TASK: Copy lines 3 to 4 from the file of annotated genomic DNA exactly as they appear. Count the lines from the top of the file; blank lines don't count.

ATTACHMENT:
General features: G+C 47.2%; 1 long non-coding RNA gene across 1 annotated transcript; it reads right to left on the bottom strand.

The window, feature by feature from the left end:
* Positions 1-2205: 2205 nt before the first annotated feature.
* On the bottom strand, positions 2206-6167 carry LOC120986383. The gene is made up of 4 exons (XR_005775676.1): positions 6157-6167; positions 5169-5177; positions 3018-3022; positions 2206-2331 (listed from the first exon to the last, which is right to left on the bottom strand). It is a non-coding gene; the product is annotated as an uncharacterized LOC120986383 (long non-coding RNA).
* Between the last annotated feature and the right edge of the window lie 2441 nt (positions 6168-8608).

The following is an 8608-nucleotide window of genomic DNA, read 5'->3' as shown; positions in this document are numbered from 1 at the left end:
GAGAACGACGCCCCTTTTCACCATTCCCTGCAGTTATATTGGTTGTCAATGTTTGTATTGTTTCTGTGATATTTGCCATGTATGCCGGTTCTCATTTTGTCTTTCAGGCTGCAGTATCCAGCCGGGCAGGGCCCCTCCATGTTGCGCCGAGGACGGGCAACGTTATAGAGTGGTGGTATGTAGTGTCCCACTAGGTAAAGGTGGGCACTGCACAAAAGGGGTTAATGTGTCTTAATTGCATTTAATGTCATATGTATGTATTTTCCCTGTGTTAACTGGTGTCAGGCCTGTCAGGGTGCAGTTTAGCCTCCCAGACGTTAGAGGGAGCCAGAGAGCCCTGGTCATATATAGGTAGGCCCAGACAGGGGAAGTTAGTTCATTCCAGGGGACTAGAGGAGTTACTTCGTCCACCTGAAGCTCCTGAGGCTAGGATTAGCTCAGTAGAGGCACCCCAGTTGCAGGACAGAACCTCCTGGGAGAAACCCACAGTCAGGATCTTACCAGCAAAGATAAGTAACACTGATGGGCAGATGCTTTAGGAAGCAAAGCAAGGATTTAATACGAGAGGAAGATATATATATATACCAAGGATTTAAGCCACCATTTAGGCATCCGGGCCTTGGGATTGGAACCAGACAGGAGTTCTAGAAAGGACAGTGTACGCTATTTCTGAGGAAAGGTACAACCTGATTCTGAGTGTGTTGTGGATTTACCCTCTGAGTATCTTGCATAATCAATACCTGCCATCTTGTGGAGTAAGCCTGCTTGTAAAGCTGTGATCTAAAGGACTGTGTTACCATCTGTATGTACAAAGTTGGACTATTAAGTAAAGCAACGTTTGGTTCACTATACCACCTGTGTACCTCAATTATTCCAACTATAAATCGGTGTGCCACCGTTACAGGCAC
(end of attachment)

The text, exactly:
* Positions 1-2205: 2205 nt before the first annotated feature.
* On the bottom strand, positions 2206-6167 carry LOC120986383. The gene is made up of 4 exons (XR_005775676.1): positions 6157-6167; positions 5169-5177; positions 3018-3022; positions 2206-2331 (listed from the first exon to the last, which is right to left on the bottom strand). It is a non-coding gene; the product is annotated as an uncharacterized LOC120986383 (long non-coding RNA).